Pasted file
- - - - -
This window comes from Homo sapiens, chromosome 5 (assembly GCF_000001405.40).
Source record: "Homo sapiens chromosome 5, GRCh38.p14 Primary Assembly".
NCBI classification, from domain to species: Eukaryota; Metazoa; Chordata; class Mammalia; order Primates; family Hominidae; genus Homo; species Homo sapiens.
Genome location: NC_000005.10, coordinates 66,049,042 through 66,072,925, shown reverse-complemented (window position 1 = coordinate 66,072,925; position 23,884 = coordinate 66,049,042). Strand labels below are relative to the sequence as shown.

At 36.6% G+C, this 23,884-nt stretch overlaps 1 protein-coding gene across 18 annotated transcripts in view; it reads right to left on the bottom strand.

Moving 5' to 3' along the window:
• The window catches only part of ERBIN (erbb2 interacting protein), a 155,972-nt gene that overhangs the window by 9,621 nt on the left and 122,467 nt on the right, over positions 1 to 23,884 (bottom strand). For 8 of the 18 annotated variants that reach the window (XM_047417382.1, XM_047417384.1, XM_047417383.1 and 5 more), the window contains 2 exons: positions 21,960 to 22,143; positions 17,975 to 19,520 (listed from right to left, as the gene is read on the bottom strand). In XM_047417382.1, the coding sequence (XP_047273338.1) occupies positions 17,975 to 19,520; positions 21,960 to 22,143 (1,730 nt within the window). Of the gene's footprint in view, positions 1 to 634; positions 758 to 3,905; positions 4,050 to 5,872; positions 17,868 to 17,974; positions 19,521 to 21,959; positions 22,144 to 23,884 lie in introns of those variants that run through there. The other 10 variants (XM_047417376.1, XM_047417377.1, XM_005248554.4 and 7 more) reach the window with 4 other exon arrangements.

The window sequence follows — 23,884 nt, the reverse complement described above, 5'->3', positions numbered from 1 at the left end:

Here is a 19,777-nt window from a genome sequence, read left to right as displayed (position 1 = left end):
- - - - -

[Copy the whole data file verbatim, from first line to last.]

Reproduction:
This window comes from Homo sapiens, chromosome 5 (assembly GCF_000001405.40).
Source record: "Homo sapiens chromosome 5, GRCh38.p14 Primary Assembly".
NCBI classification, from domain to species: Eukaryota; Metazoa; Chordata; class Mammalia; order Primates; family Hominidae; genus Homo; species Homo sapiens.
Genome location: NC_000005.10, coordinates 66,049,042 through 66,072,925, shown reverse-complemented (window position 1 = coordinate 66,072,925; position 23,884 = coordinate 66,049,042). Strand labels below are relative to the sequence as shown.

At 36.6% G+C, this 23,884-nt stretch overlaps 1 protein-coding gene across 18 annotated transcripts in view; it reads right to left on the bottom strand.

Moving 5' to 3' along the window:
• The window catches only part of ERBIN (erbb2 interacting protein), a 155,972-nt gene that overhangs the window by 9,621 nt on the left and 122,467 nt on the right, over positions 1 to 23,884 (bottom strand). For 8 of the 18 annotated variants that reach the window (XM_047417382.1, XM_047417384.1, XM_047417383.1 and 5 more), the window contains 2 exons: positions 21,960 to 22,143; positions 17,975 to 19,520 (listed from right to left, as the gene is read on the bottom strand). In XM_047417382.1, the coding sequence (XP_047273338.1) occupies positions 17,975 to 19,520; positions 21,960 to 22,143 (1,730 nt within the window). Of the gene's footprint in view, positions 1 to 634; positions 758 to 3,905; positions 4,050 to 5,872; positions 17,868 to 17,974; positions 19,521 to 21,959; positions 22,144 to 23,884 lie in introns of those variants that run through there. The other 10 variants (XM_047417376.1, XM_047417377.1, XM_005248554.4 and 7 more) reach the window with 4 other exon arrangements.

The window sequence follows — 23,884 nt, the reverse complement described above, 5'->3', positions numbered from 1 at the left end:

Here is a 19,777-nt window from a genome sequence, read left to right as displayed (position 1 = left end):